Some people are saying that the big football event in this country this weekend is happening tomorrow afternoon when the England women will make history when they host Germany at Wembley.
The female game in this country has progressed so much over the past ten years, and this is perhaps the biggest game the England women have ever played, despite it being a friendly.
The England women have never played at Wembley before, so this game is creating history and showing how far the women’s game has come. There will also be the most ever spectators at a women’s game in this country, with 55,000 tickets sold before the Football Association had to cap ticket sales because of engineering works on the London Underground tomorrow.
It almost doubles England’s previous largest crowd, which was 29,092 at the Etihad Stadium for a Euro 2005 victory over Finland, whilst it is likely the tally could beat some of the recent men’s games at the national stadium.
Since returning from their first-round exit this summer, Roy Hodgson’s side’s games – against a series of low-profile minnows – have failed to capture the public’s imagination.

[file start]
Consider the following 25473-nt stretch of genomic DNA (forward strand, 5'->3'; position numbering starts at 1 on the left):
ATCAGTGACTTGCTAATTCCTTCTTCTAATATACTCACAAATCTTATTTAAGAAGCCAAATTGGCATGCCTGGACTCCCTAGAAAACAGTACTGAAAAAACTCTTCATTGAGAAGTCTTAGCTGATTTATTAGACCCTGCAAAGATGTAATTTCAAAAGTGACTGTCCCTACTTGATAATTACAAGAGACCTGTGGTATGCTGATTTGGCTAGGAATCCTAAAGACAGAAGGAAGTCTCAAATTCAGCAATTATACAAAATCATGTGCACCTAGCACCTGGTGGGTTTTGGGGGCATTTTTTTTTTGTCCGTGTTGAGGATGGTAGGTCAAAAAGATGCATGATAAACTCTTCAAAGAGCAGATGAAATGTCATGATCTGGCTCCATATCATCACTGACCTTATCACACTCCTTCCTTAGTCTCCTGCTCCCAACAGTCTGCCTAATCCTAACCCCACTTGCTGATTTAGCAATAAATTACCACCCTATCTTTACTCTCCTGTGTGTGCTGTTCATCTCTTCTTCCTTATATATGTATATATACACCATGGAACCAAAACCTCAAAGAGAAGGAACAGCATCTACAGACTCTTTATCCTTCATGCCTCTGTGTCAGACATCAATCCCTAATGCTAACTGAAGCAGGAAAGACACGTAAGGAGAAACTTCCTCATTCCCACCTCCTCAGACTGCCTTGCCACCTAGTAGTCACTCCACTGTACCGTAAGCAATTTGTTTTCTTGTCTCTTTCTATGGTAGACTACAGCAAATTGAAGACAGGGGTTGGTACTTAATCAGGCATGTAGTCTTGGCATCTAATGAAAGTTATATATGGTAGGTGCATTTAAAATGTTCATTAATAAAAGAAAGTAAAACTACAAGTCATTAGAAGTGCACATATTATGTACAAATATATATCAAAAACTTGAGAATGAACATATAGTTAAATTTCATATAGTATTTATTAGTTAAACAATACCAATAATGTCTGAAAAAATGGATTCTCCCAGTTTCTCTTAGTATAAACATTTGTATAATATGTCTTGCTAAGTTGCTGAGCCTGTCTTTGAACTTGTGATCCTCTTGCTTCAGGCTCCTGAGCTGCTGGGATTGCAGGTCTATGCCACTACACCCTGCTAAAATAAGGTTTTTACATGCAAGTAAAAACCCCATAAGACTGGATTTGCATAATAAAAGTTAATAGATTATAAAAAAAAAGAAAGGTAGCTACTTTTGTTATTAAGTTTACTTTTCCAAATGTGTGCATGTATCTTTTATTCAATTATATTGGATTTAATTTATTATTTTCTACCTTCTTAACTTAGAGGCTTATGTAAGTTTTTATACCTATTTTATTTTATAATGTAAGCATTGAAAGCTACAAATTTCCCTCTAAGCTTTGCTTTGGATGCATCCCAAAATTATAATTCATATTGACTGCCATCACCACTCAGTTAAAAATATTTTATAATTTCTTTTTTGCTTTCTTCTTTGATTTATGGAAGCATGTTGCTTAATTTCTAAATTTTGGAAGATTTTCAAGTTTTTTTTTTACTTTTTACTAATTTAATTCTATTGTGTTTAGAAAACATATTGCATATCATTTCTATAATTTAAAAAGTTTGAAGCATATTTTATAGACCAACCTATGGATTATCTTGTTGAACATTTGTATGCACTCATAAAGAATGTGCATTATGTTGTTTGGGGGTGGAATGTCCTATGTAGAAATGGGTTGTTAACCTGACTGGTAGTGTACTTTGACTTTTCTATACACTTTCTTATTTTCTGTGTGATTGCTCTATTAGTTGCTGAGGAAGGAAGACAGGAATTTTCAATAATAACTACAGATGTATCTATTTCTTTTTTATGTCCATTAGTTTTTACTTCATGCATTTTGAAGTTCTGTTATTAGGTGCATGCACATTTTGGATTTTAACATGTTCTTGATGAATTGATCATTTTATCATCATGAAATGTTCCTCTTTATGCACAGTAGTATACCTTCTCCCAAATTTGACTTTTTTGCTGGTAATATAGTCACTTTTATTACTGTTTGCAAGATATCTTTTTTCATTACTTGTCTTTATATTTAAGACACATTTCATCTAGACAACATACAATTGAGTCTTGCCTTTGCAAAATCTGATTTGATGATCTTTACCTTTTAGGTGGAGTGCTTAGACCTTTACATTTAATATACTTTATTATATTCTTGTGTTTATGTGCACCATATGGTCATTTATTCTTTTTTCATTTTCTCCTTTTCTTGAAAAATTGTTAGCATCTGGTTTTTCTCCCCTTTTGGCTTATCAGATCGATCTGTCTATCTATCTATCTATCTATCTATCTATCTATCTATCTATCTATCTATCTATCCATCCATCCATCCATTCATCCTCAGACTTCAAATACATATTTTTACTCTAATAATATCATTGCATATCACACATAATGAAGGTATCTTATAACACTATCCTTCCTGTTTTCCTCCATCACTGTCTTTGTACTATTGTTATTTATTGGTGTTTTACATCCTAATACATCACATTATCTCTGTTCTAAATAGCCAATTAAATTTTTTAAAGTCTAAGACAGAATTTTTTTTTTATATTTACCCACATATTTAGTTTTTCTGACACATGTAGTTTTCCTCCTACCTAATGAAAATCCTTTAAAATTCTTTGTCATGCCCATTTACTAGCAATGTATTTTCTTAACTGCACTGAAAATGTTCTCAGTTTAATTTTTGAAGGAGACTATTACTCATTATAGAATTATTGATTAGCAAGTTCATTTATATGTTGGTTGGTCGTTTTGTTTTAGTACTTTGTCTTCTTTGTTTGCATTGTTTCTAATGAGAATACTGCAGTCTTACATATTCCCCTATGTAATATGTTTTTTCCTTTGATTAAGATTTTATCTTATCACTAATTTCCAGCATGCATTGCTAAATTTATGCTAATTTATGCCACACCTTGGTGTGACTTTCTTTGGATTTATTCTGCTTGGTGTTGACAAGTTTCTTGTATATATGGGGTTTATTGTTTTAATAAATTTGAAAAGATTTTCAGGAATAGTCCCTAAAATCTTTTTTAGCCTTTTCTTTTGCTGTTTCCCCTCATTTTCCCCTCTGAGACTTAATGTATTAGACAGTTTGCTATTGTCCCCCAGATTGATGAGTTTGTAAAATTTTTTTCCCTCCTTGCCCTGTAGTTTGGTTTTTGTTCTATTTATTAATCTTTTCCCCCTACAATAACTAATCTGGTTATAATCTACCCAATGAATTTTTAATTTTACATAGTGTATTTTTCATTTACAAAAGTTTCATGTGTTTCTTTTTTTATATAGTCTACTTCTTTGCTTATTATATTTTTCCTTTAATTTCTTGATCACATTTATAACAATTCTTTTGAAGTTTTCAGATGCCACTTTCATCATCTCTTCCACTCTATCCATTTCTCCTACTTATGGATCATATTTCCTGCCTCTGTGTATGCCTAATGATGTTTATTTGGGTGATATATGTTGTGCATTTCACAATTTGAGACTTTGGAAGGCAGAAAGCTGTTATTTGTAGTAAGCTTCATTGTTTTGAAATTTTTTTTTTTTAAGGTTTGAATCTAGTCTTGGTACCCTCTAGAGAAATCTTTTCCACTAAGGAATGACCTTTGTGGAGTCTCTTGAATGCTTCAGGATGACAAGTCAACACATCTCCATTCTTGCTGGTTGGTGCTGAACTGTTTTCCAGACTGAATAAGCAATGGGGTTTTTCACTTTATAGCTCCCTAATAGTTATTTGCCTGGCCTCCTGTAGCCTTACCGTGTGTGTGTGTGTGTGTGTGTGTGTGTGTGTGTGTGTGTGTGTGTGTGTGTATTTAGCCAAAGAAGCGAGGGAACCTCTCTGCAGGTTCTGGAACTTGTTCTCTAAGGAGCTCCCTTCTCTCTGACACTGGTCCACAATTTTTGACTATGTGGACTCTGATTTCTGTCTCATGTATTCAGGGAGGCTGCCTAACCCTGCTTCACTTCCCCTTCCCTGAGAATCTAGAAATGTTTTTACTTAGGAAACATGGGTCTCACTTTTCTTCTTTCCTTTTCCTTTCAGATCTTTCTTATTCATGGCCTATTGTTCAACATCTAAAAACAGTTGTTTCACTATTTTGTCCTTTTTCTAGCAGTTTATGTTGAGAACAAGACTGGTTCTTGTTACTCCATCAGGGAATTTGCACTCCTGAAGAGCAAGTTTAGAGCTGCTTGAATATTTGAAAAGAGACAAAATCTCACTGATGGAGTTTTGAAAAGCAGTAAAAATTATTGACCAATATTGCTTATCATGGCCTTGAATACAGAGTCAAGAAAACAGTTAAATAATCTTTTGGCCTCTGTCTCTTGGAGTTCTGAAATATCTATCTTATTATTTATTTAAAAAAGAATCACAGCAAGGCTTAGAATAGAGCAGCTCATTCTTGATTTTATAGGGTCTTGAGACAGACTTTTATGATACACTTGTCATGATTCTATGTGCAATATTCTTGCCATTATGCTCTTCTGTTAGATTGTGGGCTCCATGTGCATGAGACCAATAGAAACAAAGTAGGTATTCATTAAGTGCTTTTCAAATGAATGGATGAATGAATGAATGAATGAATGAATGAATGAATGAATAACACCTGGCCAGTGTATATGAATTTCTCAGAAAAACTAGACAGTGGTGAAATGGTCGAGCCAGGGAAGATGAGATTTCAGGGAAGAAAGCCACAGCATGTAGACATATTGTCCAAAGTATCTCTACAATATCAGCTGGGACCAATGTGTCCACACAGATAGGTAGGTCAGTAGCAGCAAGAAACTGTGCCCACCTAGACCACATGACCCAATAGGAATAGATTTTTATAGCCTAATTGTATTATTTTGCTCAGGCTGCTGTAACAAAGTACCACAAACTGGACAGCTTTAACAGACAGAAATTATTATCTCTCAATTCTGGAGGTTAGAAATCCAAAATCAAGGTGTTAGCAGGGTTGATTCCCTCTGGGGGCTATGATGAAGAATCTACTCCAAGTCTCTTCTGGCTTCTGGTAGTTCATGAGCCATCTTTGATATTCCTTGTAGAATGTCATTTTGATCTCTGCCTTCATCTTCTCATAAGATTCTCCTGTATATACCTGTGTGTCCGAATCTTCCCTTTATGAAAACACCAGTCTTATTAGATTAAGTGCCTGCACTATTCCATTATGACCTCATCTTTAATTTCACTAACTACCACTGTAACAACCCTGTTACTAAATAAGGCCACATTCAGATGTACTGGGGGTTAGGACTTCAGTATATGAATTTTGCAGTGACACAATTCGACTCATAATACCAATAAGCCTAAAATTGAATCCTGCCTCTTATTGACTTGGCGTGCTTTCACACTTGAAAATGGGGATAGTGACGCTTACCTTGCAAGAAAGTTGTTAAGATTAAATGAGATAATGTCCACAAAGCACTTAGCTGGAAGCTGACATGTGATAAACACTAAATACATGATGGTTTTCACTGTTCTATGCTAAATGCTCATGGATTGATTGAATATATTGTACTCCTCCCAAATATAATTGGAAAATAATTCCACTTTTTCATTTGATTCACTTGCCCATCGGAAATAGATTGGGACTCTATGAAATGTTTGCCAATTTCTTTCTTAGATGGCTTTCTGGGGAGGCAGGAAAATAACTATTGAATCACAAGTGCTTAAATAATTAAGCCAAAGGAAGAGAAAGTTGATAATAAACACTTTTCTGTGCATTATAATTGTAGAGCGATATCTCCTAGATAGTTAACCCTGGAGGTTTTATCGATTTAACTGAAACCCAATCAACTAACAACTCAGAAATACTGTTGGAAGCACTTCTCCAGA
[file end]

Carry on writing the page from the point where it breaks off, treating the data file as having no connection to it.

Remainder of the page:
The crowd for the friendly game against Norway in September (40,181) was the lowest for an international since Wembley reopened in 2007.
The 55,990 people who watched Roy Hodgson’s side beat San Marino 5-0 in a European Championship qualifier last month could also be surpassed by the women’s crowd against Germany, who are ranked second in the world.
The rising attendances for women’s matches reflect a surge in interest in the game, with an increasing number of games shown on television.
The thrilling, improbable climax to the Women’s Super League season in October, in which Liverpool Ladies won the title on goal difference despite starting their final match in third place, may have helped.
The women’s national side, despite qualifying for next year’s World Cup in Canada with a 100 per cent win-record, betray some familiar weaknesses, however.
As with the men, their performance has consistently disappointed at major tournaments.
Their then coach, Hope Powell, was relieved of her duties in 2013 following her side’s disastrous performance at the European Championships in Sweden.
England finished bottom of their group with a solitary point after recording defeats against Spain and France, and a draw against Russia.
Germany, England’s forthcoming opponents, won the tournament, their eighth European Championships. They have also won the World Cup twice. England’s women have never won a major tournament.
The game will be the first women’s football match at Wembley Stadium since the 2012 London Olympic Games, when Team GB beat Brazil 1-0, thanks to current England captain Steph Houghton.
You can watch the historic clash live on TV tomorrow afternoon on BBC Two with kick-off at 3pm.